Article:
sentabo | 7 juni 2017

I assume no conscientious parent would leave a child in the car that is too young to know enough to get out of the car if the AC failed. A pet is another matter, of course.

TeslaTap.com | 7 juni 2017

@rcpoon - "What would somebody with an ICE do with their pet?"

Unfortunately, too often they let the pet die from heat. Rather sad.

Earl and Nagin ... | 7 juni 2017

@Crebelo,
The reason I suggested changing the temperature and checking to see if it changed is that that gives you feedback that the internet is working for you. For example: If you set the temperature to 74F, when you leave the car, then check 5 minutes later and see that it is 74F, you would then change it to 79F. 5 minutes later you check that it is 79F. If not, IMMEDIATELY return to your car. If it is 79F, you then change it back to 74F. Again, in 5 minutes, you verify that it is at 74F. Repeat. If at any point it is not at the temperature you set it at before, IMMEDIATELY return to your car to potentially rescue your pet/child because the system is possibly not working.
This is a fail-safe approach because it provides an independent check that you're in communications with the car and the temperature is under your control. My assumption is that a 5 minute loss of AC won't harm the occupant. It does take work on your part to make this safe for life support.
Passers-by, of course, are a different issue. Maybe put a note in the driver's window saying you're monitoring the temperature and remotely chirping the horn every time you check, just to prove it?
@sentabo,
Given the frequency with which this question is asked on this forum, I'm not sure. Many people don't understand system reliability. That is why I always post my concern even though I get tired of doing so.

sentabo | 7 juni 2017

Earl and Nagin, probably worth repeating yourself.

bb0tin | 7 juni 2017

@sarah
The windows of the car do not go up when the car is locked.
You can leave all 4 windows slightly down for ventilation.
With the overheat protection also set on, the cats will be OK.

Bighorn | 7 juni 2017
bb0tin | 7 juni 2017

As TeslaTap posted, cats do fine in the sun at 40C (104F) , never mind in the shade with ventilation.
A cat's normal body temperature is 100F to 103F.
Cats pant to cool.
Humans are routinely exposed to temperatures higher than 40C, for hours, even while working.
A human's normal body temperature is 37C or 99F.
Humans sweat to cool.

Bighorn | 7 juni 2017

Keep the temperature comfortable inside your car. One of the biggest safety hazards to having cats (or any pets) in the car is the risk of extreme weather. It doesn't take much for a car to get hot enough in the summer that an animal could overheat. Even a moderately warm day in the 80 degree Fahrenheit range (26 degrees Celsius) could quickly heat a parked car to over 100 degrees Fahrenheit (38 degrees Celsius). Having the windows open may not be enough. Because of this, you'll need to take precautions to ensure that your cat does not get exposed to extreme or uncomfortable temperatures.[8]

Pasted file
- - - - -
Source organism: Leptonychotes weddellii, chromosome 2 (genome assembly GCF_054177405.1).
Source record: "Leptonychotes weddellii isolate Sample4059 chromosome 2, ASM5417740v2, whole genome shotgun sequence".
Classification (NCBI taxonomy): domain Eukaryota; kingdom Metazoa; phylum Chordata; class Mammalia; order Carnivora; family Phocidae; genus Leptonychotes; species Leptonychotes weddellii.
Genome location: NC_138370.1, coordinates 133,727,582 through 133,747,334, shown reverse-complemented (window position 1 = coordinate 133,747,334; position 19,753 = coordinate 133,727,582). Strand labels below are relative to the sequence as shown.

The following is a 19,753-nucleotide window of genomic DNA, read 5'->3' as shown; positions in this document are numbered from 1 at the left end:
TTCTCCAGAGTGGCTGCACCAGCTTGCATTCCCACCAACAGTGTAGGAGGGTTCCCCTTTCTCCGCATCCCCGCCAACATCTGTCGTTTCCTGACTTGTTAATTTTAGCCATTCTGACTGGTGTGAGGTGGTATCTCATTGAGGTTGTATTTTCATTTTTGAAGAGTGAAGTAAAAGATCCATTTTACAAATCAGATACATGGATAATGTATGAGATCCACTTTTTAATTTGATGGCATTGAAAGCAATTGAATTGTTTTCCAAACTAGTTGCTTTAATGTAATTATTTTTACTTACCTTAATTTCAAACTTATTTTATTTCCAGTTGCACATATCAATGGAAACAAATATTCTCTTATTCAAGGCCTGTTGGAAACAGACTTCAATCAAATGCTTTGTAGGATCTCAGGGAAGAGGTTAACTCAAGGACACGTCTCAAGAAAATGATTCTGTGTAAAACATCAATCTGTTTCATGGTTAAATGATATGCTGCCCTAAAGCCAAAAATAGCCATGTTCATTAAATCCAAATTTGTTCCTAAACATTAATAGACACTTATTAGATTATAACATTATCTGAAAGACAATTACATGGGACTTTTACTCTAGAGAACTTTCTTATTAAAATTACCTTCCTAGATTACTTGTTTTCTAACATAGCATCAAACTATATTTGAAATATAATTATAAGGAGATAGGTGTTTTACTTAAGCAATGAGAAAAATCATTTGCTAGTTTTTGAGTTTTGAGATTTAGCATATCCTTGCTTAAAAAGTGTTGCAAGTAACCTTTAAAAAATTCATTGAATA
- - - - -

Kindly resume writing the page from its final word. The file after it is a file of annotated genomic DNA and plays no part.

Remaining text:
Always keep the air conditioner running in the summer and the heater going in the winter.
Never leave your cat unattended in a parked car. If you're traveling with someone, leave the car running with the air conditioning on and take turns going into rest stops so that someone is always with the cat.
Remember that high humidity levels can also overheat your pet. Keep an eye on the outside temperature and the humidity level, both where you are and where you'll be traveling to.

http://www.wikihow.com/Keep-a-Cat-Safe-in-the-Car

NKYTA | 7 juni 2017

*headscratch*

Use the feature or don't.
Trust the feature or don't.

E&N +1, sensible suggestions on tweaking the temp and verifying.

BH +1

alexabrown252 | 10 december 2019

Hello, guys. In my experience, the cabin should have a comfortable temperature for your pet.
Once, I was on my way to France with my cat in the front seat. I turned on the air conditioning, it was very hot. My cat came up to me and bit me. Everything was okay, it doesn't usually do that and I didn't understand why did it bit me. This situation worried me. So, I started looking for some links about the cat's behavior. I found this one https://kittycattree.com/why-do-cats-rub-against-you-then-bite/ , and I realized she did it because of the air conditioner, it felt cold. So, my kitty showed me its character. As a result, I understood that it's very important to study the behavior of your pet.